Machine perception

Machine perception is the capability of a computer system to interpret data in a manner that is similar to the way humans use their senses to relate to the world around them.[1][2][3] The basic method that the computers take in and respond to their environment is through the attached hardware. Until recently input was limited to a keyboard, or a mouse, but advances in technology, both in hardware and software, have allowed computers to take in sensory input in a way similar to humans.[1][2]

Machine perception allows the computer to use this sensory input, as well as conventional computational means of gathering information, to gather information with greater accuracy and to present it in a way that is more comfortable for the user.[1] These include computer vision, machine hearing, and machine touch.

The end goal of machine perception is to give machines the ability to see, feel and perceive the world as humans do and therefore for them to be able to explain in a human way why they are making their decisions, to warn us when it is failing and more importantly, the reason why it is failing.[4]

Machine visionEdit

Computer vision is a field that includes methods for acquiring, processing, analyzing, and understanding images and high-dimensional data from the real world to produce numerical or symbolic information, e.g., in the forms of decisions. Computer vision has many applications already in use today such as facial recognition, geographical modeling, and even aesthetic judgment.[5]

Machine hearingEdit

Machine hearing, also known as machine listening or computer audition, is the ability of a computer or machine to take in and process sound data such as music or speech. This area has a wide range of application including music recording and compression, speech synthesis, and speech recognition.[6] Moreover, this technology allows the machine to replicate the human brain’s ability to selectively focus in a specific sound against many other competing sounds and background noise. This particular ability is called “auditory scene analysis”. The technology enables the machine to segment several streams occurring at the same time.[7] Many commonly used devices such as a smartphones, voice translators, and cars make use of some form of machine hearing.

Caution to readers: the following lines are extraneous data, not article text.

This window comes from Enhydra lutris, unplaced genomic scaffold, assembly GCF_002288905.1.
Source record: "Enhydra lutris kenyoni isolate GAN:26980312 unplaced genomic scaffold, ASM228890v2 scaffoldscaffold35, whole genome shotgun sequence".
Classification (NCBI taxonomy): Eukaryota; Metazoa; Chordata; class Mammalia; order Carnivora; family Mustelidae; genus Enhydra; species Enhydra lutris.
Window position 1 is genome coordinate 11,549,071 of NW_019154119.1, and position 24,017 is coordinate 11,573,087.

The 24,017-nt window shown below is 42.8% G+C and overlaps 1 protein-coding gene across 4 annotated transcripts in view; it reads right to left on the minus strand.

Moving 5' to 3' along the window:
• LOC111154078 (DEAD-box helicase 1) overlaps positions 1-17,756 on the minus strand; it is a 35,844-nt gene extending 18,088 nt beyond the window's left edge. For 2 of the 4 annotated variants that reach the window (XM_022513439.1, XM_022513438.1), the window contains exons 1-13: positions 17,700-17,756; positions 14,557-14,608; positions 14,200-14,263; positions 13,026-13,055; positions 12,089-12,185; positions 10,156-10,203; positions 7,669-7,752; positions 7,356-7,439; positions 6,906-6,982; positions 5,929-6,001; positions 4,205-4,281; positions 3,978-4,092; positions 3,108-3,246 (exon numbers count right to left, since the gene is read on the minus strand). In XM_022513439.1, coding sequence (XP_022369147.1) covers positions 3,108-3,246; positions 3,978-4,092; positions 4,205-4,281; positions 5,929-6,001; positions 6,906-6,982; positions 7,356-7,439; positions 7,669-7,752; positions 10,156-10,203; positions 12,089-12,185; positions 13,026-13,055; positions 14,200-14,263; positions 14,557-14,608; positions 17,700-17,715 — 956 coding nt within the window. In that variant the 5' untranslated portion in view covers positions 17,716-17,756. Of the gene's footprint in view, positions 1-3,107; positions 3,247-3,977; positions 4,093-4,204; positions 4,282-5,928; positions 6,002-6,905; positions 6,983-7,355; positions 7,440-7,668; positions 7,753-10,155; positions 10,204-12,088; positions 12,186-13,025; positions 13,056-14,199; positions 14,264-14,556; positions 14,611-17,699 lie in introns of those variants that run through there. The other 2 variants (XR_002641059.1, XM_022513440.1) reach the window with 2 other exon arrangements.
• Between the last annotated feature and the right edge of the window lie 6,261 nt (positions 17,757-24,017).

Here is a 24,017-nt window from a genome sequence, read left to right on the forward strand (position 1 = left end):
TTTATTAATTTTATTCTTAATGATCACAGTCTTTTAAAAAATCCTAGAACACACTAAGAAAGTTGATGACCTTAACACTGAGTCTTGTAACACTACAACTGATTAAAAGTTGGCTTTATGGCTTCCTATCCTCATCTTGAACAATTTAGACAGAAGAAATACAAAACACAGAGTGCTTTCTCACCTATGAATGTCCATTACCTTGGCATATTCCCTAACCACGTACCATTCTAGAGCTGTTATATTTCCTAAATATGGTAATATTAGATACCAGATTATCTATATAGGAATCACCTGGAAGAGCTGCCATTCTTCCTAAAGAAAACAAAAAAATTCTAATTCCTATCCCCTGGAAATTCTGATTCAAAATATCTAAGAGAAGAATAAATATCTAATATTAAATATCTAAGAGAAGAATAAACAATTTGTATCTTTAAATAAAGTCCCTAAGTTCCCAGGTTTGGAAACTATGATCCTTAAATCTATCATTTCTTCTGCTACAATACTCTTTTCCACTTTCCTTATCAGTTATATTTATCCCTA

Machine touchEdit

Machine touch is an area of machine perception where tactile information is processed by a machine or computer. Applications include tactile perception of surface properties and dexterity whereby tactile information can enable intelligent reflexes and interaction with the environment.

Machine olfactionEdit

Giving machines a sense of smell in the field of machine olfaction. Airborne chemicals can be sensed and classified with a device sometimes known as an electronic nose.

See alsoEdit


  1. ^ a b c d Malcolm Tatum (October 3, 2012). "What is Machine Perception".
  2. ^ a b c Alexander Serov (January 29, 2013). "Subjective Reality and Strong Artificial Intelligence". arXiv:1301.6359 [cs.AI].
  3. ^ "Machine Perception & Cognitive Robotics Laboratory". Retrieved 2016-06-18.
  4. ^ "Machine Perception Research - ECE - Virginia Tech". Retrieved January 10, 2018.
  5. ^ a b Dhar, Sagnik; Ordonez, Vicente; Berg, Tamara L. (2011). "High level describable attributes for predicting aesthetics and interestingness" (PDF). CVPR 2011. pp. 1657–1664. doi:10.1109/CVPR.2011.5995467. ISBN 978-1-4577-0394-2.
  6. ^ a b Lyon, Richard (2010). "Machine Hearing: An Emerging Field [Exploratory DSP". IEEE Signal Processing Magazine. 27 (5): 131–139. Bibcode:2010ISPM...27..131L. doi:10.1109/MSP.2010.937498.
  7. ^ "Machine Perception & Cognitive Robotics Laboratory". Retrieved January 10, 2018.
  8. ^ Turk, Matthew (2000). "Perceptive Media: Machine Perception and Human Computer Interaction" (PDF). Chinese Journal of Computers. 12. pages 1235-1244